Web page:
But with the wars of 1965 and 1971, Pakistan frittered away much of this advantage. Since then, neither the country nor its foreign policy have been the same. It continued to have pockets of good foreign policy like strengthening, with the help of China, the foundations of Pakistan-China strategic relations, Pakistan’s help in facilitating US-China dialogue, the establishment of close ties with oil rich Arab countries, and a brief spell of Bhutto’s bilateralism. But after 1977 the best days of Pakistan’s foreign policy were behind it.

Since then Pakistan has no doubt benefited from the strategic interests of big powers, like the US and China, on account of its geopolitical location and the services of its professional army. But except for the relations with China and the successful completion of the nuclear programme there has been no lasting achievement. Pakistan withstood pressure on the relationship with China as well as on the nuclear programme. Diplomats defended the programme admirably to resist bilateral pressures specially from the US, and fight multilateral challenges.

To their credit, the security establishment and the diplomats helped Pakistan hold its own against India. But the country did not try to derive lasting benefit from its external relationships by developing its own strengths.

Pakistan became a rentier nation. Politicians had joined other centres of power for the common defence of their class and institutional interests. As all institutions, with the help of the religious orthodoxy, undermined the political process, contributing to its crisis of governance, the country became dependent on external financiers serving their strategic purposes sometimes at the expense of Pakistan’s own interests. And at home the ruling elite pursued political power to the sacrifice of people’s interests.

The world was changing but unfortunately Pakistan’s foreign policy kept beating to the rhythm of an extinct world. Prolonged neglect of the economy and the obsession with geopolitics and a misplaced focus on religion that served the interests of Pakistan’s benefactors as well as its own regional ambitions cost the country dearly, and Pakistan began losing its way in the 90s both at home and abroad.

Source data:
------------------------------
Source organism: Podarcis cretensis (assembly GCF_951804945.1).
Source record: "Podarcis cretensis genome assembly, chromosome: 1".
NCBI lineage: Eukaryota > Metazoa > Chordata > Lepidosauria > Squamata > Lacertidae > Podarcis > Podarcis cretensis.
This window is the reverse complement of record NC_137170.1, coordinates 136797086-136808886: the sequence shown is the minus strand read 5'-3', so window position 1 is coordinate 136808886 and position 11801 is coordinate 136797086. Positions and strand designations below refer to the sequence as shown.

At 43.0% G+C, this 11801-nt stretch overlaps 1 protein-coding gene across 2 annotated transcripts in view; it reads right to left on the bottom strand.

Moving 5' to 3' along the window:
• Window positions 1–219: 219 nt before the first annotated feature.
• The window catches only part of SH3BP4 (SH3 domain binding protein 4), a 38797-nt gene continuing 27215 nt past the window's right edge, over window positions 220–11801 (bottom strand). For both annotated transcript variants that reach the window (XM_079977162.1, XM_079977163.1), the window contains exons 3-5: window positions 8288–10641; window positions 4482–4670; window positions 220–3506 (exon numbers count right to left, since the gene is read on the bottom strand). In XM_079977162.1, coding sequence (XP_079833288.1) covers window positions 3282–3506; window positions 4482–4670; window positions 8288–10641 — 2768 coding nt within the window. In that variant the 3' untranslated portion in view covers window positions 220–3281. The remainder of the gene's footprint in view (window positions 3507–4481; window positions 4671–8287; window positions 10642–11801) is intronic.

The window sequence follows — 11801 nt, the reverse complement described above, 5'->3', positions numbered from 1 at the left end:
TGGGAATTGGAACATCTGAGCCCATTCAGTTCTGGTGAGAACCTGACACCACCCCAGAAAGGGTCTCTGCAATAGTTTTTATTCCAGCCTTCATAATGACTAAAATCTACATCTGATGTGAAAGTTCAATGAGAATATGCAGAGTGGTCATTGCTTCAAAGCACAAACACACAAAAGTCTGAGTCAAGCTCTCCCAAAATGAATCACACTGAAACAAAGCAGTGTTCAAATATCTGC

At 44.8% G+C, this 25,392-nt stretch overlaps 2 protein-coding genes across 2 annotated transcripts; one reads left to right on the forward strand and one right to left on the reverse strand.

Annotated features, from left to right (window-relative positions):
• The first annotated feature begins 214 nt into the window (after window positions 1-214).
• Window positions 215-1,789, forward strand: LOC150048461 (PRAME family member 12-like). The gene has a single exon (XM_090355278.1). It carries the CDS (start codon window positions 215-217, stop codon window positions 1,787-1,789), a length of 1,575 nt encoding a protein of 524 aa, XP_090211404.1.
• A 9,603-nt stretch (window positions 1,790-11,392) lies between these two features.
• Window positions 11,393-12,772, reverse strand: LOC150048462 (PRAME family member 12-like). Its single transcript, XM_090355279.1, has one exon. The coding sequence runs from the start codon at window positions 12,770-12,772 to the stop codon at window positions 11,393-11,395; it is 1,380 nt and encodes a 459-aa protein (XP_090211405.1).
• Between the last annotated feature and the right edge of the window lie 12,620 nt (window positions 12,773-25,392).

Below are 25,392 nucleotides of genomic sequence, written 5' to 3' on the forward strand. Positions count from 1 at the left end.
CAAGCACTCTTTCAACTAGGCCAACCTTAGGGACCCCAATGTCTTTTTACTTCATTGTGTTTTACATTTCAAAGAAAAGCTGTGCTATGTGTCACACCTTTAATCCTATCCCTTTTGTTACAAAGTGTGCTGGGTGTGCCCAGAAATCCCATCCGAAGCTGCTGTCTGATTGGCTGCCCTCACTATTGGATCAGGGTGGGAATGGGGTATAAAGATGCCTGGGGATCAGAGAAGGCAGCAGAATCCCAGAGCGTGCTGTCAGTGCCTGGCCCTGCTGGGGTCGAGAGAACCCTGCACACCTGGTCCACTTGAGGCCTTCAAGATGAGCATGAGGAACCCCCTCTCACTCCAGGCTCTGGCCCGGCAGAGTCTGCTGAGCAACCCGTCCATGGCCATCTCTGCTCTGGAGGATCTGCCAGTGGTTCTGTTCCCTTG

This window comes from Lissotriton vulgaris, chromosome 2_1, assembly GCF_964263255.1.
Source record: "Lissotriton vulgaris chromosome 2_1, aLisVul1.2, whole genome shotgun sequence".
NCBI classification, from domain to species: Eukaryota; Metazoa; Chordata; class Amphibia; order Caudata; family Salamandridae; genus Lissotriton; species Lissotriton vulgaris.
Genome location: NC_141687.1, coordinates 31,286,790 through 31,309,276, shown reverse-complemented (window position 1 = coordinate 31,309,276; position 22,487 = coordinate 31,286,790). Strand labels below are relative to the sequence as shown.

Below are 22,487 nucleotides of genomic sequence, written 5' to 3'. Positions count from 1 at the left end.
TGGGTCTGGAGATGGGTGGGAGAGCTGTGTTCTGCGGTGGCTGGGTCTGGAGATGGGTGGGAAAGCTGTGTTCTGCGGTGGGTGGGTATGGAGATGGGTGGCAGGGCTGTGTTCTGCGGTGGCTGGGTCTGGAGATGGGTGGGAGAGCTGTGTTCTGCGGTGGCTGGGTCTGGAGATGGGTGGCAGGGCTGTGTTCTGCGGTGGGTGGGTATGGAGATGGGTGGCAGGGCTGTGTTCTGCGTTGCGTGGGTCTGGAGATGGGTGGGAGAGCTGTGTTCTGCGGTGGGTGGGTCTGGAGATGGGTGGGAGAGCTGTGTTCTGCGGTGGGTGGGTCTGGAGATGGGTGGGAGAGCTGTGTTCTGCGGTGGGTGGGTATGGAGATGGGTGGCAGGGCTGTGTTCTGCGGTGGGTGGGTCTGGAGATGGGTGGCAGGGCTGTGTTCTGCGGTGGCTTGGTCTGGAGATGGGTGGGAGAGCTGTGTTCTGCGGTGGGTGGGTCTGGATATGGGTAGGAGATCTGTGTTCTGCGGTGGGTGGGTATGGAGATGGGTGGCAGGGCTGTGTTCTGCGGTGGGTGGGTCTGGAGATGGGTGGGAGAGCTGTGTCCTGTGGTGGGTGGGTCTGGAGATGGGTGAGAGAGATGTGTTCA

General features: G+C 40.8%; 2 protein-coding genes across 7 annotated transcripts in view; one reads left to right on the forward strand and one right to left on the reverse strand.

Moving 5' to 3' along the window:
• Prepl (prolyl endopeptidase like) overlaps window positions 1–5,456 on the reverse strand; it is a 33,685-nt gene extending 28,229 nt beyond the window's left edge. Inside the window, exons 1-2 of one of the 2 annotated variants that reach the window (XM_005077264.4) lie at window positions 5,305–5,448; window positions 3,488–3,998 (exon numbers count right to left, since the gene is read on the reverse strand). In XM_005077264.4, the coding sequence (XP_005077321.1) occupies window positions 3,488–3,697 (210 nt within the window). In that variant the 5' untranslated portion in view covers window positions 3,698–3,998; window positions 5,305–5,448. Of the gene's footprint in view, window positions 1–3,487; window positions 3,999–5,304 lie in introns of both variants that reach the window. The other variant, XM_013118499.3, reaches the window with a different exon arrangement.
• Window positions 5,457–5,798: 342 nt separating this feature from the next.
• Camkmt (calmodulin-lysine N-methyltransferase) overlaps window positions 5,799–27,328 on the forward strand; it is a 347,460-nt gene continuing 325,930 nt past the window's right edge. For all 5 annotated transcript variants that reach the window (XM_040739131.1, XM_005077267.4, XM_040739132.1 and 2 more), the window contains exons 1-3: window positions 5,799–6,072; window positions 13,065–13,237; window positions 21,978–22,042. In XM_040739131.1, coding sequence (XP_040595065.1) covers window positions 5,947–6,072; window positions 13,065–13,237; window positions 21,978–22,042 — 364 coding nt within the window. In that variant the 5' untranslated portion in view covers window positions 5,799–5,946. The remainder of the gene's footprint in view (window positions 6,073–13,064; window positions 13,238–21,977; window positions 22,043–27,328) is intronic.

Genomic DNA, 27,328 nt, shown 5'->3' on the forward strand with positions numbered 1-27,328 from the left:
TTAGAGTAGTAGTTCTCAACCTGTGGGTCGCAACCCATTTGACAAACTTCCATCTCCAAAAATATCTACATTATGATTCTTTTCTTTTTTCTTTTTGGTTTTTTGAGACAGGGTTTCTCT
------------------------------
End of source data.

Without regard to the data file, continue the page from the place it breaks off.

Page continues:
Pakistan came to be seen as a source of security concerns by many countries. It did become a frontline state yet again in another war – the war on terror. But along with this status came greater scrutiny of Pakistan itself as it had become both a part of the problem and the solution, a partner as well as a target, an ally but not a friend.

Pakistan’s relationship with the Taliban is a good study of our policy paradoxes. You cannot blame only the security arena. Taliban had also duped Pakistan’s intelligentsia – the Islamist and the liberal alike. One hailed them for reviving Islam’s glory, and the other nursed its anti-Americanism by applauding the Taliban as ‘anti imperialists’. Both billed them as liberators but the fact is that the Taliban were not fighting for the liberation of Afghanistan. They were fighting to replace American occupation with their own.